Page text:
I've been keeping my AP1600-AE set up outdoors under a cover almost since I got it in 2012.
I lived in Western Washington most of that time. Our property was surrounded by forest and we never got the full force of the wind at ground level. I've been on the east side of the mountains for the last year, in an area with high winds. 50 mph winds are pretty common.
The wind over here often continues all night long, and it can wreak havoc on imaging (to say the least). For the last couple of months, I've had it surrounded by a wind break, comprised of a 6' high square metal frame, 10 feet on a side, with tarps to break the wind. This has been remarkably effective at allowing me to image in the wind.
I was sitting in my home office today and heard the wind howling (not unusual). The house made kind of a groaning sound with a particularly large gust. I looked out my window just in time to see my wind break pull up the anchors and move across the ground. When it got to the mount, the mount stopped it momentarily until the wind break climbed up and over the mount. As it went over, it pulled the mount over. Fortunately, I removed the scope and accessories from the mount last week, when it became obvious that we'd not have any imaging weather for a while (and even if the scope were still mounted, I've been doing wide field stuff, so it would have been my SV80 and not the AP130). We have a couple of clear nights forecast this week, so I was thinking about putting the scope back on. Now I'm glad that I didn't.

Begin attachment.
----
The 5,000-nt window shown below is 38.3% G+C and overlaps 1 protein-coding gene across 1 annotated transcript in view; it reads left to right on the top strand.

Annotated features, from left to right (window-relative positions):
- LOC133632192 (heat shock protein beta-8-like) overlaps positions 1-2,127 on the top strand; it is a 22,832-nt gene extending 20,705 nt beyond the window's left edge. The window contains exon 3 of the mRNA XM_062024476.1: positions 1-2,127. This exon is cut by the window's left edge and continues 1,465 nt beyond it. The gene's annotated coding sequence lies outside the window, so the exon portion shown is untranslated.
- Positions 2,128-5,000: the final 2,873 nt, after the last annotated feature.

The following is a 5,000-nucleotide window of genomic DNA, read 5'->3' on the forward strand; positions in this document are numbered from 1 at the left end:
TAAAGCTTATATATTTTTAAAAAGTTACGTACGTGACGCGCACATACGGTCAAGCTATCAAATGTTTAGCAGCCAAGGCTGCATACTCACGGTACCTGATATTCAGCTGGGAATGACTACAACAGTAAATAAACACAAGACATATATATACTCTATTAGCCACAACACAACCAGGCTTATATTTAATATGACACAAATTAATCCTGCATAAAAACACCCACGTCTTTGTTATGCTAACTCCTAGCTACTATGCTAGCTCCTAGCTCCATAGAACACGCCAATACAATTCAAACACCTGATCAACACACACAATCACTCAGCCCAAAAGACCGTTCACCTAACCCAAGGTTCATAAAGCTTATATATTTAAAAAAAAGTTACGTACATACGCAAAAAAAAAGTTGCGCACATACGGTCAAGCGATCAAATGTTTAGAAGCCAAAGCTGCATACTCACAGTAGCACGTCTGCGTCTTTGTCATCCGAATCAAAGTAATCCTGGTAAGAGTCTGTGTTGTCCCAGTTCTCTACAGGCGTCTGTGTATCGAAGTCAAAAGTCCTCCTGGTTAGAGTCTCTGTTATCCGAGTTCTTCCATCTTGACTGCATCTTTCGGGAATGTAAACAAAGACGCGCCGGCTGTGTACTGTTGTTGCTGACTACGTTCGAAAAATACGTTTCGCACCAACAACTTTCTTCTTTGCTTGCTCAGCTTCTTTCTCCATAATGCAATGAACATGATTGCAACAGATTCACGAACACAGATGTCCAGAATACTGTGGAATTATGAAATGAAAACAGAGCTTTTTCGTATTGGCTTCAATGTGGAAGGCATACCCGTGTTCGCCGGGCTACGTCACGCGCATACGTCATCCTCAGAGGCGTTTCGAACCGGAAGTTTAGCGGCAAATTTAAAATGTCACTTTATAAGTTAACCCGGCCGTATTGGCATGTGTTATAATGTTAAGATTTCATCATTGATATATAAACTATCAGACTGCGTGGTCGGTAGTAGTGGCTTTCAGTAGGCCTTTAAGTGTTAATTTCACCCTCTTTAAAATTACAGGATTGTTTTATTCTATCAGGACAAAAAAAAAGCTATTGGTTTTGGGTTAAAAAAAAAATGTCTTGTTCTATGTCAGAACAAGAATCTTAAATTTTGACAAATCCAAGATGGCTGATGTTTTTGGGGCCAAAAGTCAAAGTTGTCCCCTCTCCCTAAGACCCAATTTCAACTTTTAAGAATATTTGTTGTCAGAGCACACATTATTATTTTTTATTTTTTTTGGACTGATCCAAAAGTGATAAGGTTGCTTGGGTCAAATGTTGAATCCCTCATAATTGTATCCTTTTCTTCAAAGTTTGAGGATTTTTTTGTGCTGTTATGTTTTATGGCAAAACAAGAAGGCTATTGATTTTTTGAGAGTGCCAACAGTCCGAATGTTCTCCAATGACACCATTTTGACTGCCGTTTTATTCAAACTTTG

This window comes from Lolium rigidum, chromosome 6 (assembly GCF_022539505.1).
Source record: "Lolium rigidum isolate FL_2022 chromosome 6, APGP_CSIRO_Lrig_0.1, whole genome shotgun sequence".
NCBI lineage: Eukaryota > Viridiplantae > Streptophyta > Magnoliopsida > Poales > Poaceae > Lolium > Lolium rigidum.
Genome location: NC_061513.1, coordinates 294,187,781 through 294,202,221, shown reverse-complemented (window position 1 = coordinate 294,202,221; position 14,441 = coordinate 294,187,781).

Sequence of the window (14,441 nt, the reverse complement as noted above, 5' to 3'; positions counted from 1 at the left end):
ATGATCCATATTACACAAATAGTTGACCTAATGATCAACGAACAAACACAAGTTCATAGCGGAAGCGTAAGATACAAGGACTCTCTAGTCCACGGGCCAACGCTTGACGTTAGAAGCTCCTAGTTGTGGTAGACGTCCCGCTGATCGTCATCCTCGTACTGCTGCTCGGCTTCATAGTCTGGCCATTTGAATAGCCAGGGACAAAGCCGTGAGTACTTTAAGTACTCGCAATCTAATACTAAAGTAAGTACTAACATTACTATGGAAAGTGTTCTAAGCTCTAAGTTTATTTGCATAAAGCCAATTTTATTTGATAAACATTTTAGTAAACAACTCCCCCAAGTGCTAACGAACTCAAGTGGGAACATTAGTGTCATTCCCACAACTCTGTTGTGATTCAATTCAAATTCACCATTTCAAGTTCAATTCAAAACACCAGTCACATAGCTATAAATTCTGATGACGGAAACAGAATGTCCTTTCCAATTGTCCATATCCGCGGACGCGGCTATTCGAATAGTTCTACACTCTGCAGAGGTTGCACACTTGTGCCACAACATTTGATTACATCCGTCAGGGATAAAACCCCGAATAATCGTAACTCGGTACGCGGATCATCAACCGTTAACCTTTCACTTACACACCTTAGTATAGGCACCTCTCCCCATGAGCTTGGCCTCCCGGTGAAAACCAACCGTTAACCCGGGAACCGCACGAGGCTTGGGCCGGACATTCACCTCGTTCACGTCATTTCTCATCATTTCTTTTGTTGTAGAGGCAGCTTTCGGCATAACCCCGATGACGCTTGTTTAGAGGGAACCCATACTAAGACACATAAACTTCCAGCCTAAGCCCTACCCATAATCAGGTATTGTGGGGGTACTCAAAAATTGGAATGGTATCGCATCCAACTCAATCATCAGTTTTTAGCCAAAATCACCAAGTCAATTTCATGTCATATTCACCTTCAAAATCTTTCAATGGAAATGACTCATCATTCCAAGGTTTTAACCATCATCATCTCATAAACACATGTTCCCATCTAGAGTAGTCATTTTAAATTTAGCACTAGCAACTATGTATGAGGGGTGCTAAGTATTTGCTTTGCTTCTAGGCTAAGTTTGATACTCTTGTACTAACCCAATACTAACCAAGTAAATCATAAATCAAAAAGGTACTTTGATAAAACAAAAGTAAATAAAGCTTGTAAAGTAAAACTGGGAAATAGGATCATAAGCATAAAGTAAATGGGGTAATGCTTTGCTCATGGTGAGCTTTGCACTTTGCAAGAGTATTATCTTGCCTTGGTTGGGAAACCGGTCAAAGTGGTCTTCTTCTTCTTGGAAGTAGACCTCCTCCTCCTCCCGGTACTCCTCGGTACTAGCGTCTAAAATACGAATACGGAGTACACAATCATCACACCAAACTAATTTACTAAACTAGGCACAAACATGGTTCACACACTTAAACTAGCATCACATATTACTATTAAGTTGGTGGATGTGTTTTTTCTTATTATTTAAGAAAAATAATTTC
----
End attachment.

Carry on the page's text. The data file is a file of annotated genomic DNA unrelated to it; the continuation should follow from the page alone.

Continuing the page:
The wind break was completely destroyed. I live in a good sized chunk of property, but the wind was taking the structure towards the road (a few hundred feet from the mount's site), so I went out and cut the tarps loose so that it would (hopefully) stay on my property.
It's still far too windy to attempt any clean up. It was dangerous enough getting the wind break broken up so that it's not still heading across the state to the east. The mount was tipped over to the west, so I'm hoping that the dovetail saddle, or any part of the declination axis made contact with the ground. It's still under the cover, so I need to investigate that once the wind calms. My neighbor has his own weather station that is connected to Weather Underground. It claims that the winds is 34 mph, gusting 38. I don't think that's remotely correct. The gust that took everything down was much stronger than the sustained wind.
I have my fingers crossed that there is no damage to the mount...